Food and Grill Safety Tips


Summer is here and with it comes the beginning of summer picnics, parties and sporting events.  When grilling, be aware that your children can be very fascinated with not only the food on the grill, but the fire as well.  Never leave your grill unattended and ensure that the gas has been completely turned off once you have finished grilling.

Food poisoning is another danger of the family picnic.  Remember that foods made with mayonnaise are at the biggest risk of food poisoning.  Do not allow these foods to sit out in the hot summer sun.  Keep your cooler well stocked with ice and keep your cold items stocked in the ice in order to avoid harmful bacteria.  Thaw your meat and poultry completely before grilling so it will cook evenly.  When possible, thaw your meat in the refrigerator.  Never reuse marinade that has come into contact with raw meat.

While grilling, take meat and poultry out only immediately before placing it on the grill and check the temperature with a meat thermometer, inserted directly into the center of the meat at the least cooked part.  Food must reach a temperature of 140 degrees before it is safe to eat.   Avoid cross-contamination of meat and vegetables by using separate cutting boards, tongs, knifes and spatulas for the meat and the vegetables.  Always use a clean plate when removing food from the grill.

Enjoy your Summer weekend activities and picnics, but remember these food handling safety tips to keep your family safe and happy.

Pradaxa: Do the risks outweigh the benefits?

pill lawsuitsStroke is the third leading cause of death in the United States and the leading cause of long term disability.  Pradaxa was approved in October of 2010 in an effort to provide a safer alternative to oral warfarin, injectable low molecular weight heparin or asprin, which was the least effective treatment.  Warfarin was the leading therapy, however it carried significant bleeding risks.  It also took several weeks to adjust the dose for patients and required monthly blood tests to assure the dosage remained steady.  Warfarin also had a number of drug interactions, making it particularly dangerous.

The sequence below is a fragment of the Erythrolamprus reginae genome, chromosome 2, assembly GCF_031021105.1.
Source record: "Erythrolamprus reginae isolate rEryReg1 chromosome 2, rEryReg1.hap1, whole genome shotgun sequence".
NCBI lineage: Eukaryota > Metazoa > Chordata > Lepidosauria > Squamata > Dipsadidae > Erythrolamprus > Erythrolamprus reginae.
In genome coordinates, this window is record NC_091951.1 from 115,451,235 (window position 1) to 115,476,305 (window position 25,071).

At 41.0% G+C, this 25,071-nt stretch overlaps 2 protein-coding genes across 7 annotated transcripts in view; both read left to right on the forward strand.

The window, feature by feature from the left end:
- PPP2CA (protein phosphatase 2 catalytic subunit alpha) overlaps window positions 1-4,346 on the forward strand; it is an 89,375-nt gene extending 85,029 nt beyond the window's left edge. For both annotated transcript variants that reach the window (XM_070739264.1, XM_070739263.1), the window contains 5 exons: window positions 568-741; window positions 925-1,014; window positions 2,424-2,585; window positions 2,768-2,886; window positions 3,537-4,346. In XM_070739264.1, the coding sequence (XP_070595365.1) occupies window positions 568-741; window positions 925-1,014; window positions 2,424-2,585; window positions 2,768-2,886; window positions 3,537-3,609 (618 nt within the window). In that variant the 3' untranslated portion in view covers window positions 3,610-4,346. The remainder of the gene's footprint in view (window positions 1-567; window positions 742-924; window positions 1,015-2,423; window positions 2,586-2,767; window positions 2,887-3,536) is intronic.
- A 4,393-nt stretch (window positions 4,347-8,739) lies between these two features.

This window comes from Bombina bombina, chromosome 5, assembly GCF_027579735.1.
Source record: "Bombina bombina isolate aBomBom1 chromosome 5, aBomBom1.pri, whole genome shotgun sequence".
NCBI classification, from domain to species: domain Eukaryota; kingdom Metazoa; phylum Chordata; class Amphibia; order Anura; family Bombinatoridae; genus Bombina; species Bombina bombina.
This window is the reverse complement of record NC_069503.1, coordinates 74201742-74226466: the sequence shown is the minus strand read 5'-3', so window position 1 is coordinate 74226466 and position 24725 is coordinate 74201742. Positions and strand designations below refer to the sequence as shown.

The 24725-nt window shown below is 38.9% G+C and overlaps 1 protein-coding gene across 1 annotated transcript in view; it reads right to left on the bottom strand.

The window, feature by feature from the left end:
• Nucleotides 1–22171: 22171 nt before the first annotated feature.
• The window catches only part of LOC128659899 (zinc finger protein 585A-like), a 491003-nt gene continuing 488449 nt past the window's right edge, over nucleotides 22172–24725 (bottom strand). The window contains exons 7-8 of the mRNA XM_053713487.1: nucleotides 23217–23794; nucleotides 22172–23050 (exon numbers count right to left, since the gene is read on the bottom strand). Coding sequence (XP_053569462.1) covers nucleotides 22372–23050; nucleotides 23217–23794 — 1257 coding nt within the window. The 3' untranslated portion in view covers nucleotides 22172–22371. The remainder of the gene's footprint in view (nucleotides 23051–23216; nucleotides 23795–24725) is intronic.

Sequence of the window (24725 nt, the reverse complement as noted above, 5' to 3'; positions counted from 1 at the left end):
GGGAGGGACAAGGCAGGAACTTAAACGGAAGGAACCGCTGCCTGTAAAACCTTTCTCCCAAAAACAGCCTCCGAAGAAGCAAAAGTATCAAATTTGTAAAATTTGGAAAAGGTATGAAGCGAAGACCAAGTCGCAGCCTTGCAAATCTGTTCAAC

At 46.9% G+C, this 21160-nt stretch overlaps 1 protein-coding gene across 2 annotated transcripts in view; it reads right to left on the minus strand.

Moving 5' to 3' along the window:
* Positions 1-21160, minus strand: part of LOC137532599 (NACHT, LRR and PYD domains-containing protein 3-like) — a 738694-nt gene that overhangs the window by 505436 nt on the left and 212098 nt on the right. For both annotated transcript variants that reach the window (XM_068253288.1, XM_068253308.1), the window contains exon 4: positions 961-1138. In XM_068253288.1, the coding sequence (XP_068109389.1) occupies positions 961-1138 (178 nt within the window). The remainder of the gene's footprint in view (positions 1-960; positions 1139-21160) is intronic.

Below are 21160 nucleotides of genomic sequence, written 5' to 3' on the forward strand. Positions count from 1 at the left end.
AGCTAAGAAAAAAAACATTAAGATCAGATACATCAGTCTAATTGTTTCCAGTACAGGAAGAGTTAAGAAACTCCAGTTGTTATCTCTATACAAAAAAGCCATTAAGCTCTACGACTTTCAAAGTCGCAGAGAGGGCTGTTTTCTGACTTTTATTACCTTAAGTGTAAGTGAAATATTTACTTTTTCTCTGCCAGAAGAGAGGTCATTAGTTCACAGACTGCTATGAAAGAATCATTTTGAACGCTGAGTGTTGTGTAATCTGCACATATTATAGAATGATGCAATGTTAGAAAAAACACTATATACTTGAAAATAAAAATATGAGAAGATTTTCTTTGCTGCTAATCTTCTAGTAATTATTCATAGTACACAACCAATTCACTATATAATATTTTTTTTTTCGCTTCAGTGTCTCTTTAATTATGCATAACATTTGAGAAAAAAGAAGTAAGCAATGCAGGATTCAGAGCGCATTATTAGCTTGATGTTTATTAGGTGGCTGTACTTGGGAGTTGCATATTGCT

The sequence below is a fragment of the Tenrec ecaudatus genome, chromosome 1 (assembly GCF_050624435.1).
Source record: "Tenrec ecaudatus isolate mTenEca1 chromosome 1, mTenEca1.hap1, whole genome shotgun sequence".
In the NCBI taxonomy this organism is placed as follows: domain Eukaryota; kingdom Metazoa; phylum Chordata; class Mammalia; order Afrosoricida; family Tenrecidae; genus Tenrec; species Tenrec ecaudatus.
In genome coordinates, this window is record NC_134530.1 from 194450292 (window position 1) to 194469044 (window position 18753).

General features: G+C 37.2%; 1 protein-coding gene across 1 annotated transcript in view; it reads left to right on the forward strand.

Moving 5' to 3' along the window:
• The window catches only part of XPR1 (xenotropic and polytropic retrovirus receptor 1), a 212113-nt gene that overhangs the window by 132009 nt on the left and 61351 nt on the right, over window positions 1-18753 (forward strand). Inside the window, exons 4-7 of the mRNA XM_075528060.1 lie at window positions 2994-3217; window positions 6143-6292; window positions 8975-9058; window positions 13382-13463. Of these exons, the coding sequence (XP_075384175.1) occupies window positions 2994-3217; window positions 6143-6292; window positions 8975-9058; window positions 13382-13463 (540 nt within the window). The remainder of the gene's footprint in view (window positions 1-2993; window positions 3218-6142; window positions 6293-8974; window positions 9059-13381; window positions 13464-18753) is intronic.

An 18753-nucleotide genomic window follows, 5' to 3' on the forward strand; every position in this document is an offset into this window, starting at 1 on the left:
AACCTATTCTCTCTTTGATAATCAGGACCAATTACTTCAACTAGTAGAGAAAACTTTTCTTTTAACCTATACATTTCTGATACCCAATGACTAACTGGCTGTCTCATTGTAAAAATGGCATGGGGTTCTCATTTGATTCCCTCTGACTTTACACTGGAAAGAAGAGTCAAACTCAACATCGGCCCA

Pradaxa, however, has far fewer drug interactions, though it does have a similar bleeding risk as Warfarin.  Pradaxa has a lower incidence of cerebral hemorrhage, but a slightly higher risk of gastrointenstinal bleeding.  Pradaxa, however, is significantly more expensive than Warfarin.  On the surface, it may appear that Pradaxa is a safe or safer alternative to Warfarin, however, Pradaxa has significant risks as well.

Pradaxa has now been prescribed to millions of patients with atrial fibrillation in over 70 countries in order to prevent blood clots.  Unfortunately, thousands of these patients have been injured or killed by uncontrollable bleeding while taking Pradaxa.  Although this drug is still being marketed by Boehringer Ingelheim, a federal judge recently ruled that injured patients can file lawsuits against Pradaxa for their injuries.

In December of 2011, the FDA announced a formal investigation into the safety of this drug after receiving 3,781 side effects and 542 deaths in one year, the most of any medication that year.  These cases are consolidated into a special federal Multi-District Litigation court in Illinois under MDL No. 2385, IN RE: Pradaxa Product Liability Litigation, Southern District of Illinois.  The most significant part of this lawsuit is the failure to warn patients that there is no reversal agent to stop bleeding with Pradaxa as there is with Coumadin or Warfarin.  Once Pradaxa causes bleeding, there is little doctors can do to stop it.

In September of 2012, the University of Pecs in Hungary released a study suggesting that the risks of Pradaxa may outweigh the benefits and those taking the drug after an acute heart condition were three times as likely to have a bleeding event.  Pradaxa lawsuits are filed individually and not as part of a class action, which is more advantageous to patients.  The MDL process is complicated, however, so if you have a claim, ensure you are working with an attorney who has experience fighting large drug companies and working with mass torts.